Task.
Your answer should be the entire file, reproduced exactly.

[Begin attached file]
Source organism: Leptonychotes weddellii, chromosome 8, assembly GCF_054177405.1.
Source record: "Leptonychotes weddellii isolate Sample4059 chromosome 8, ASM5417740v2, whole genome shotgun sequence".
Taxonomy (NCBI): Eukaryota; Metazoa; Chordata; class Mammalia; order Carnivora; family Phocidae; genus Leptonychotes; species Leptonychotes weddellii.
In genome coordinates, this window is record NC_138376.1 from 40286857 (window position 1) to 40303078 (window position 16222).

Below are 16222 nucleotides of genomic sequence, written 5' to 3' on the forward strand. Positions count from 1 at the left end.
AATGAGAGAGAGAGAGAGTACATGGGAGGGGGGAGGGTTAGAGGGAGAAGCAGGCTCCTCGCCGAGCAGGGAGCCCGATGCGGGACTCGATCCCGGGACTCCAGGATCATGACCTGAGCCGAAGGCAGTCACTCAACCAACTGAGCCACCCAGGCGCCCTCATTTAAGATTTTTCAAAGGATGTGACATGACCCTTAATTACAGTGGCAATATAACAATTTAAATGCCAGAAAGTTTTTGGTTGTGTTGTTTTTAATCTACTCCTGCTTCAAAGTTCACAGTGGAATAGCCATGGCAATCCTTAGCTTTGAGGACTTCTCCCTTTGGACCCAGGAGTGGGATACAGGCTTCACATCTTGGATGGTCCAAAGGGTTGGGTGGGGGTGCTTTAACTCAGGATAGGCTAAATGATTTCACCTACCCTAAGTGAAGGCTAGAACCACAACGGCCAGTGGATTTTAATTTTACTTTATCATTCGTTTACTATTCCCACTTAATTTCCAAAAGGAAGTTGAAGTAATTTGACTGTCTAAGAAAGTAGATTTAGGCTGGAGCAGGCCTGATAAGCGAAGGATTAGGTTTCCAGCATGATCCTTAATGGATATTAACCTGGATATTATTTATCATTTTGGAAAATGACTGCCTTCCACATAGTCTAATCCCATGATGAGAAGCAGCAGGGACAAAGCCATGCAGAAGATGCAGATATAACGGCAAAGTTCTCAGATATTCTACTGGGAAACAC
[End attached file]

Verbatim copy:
Source organism: Leptonychotes weddellii, chromosome 8, assembly GCF_054177405.1.
Source record: "Leptonychotes weddellii isolate Sample4059 chromosome 8, ASM5417740v2, whole genome shotgun sequence".
Taxonomy (NCBI): Eukaryota; Metazoa; Chordata; class Mammalia; order Carnivora; family Phocidae; genus Leptonychotes; species Leptonychotes weddellii.
In genome coordinates, this window is record NC_138376.1 from 40286857 (window position 1) to 40303078 (window position 16222).

Below are 16222 nucleotides of genomic sequence, written 5' to 3' on the forward strand. Positions count from 1 at the left end.
AATGAGAGAGAGAGAGAGTACATGGGAGGGGGGAGGGTTAGAGGGAGAAGCAGGCTCCTCGCCGAGCAGGGAGCCCGATGCGGGACTCGATCCCGGGACTCCAGGATCATGACCTGAGCCGAAGGCAGTCACTCAACCAACTGAGCCACCCAGGCGCCCTCATTTAAGATTTTTCAAAGGATGTGACATGACCCTTAATTACAGTGGCAATATAACAATTTAAATGCCAGAAAGTTTTTGGTTGTGTTGTTTTTAATCTACTCCTGCTTCAAAGTTCACAGTGGAATAGCCATGGCAATCCTTAGCTTTGAGGACTTCTCCCTTTGGACCCAGGAGTGGGATACAGGCTTCACATCTTGGATGGTCCAAAGGGTTGGGTGGGGGTGCTTTAACTCAGGATAGGCTAAATGATTTCACCTACCCTAAGTGAAGGCTAGAACCACAACGGCCAGTGGATTTTAATTTTACTTTATCATTCGTTTACTATTCCCACTTAATTTCCAAAAGGAAGTTGAAGTAATTTGACTGTCTAAGAAAGTAGATTTAGGCTGGAGCAGGCCTGATAAGCGAAGGATTAGGTTTCCAGCATGATCCTTAATGGATATTAACCTGGATATTATTTATCATTTTGGAAAATGACTGCCTTCCACATAGTCTAATCCCATGATGAGAAGCAGCAGGGACAAAGCCATGCAGAAGATGCAGATATAACGGCAAAGTTCTCAGATATTCTACTGGGAAACAC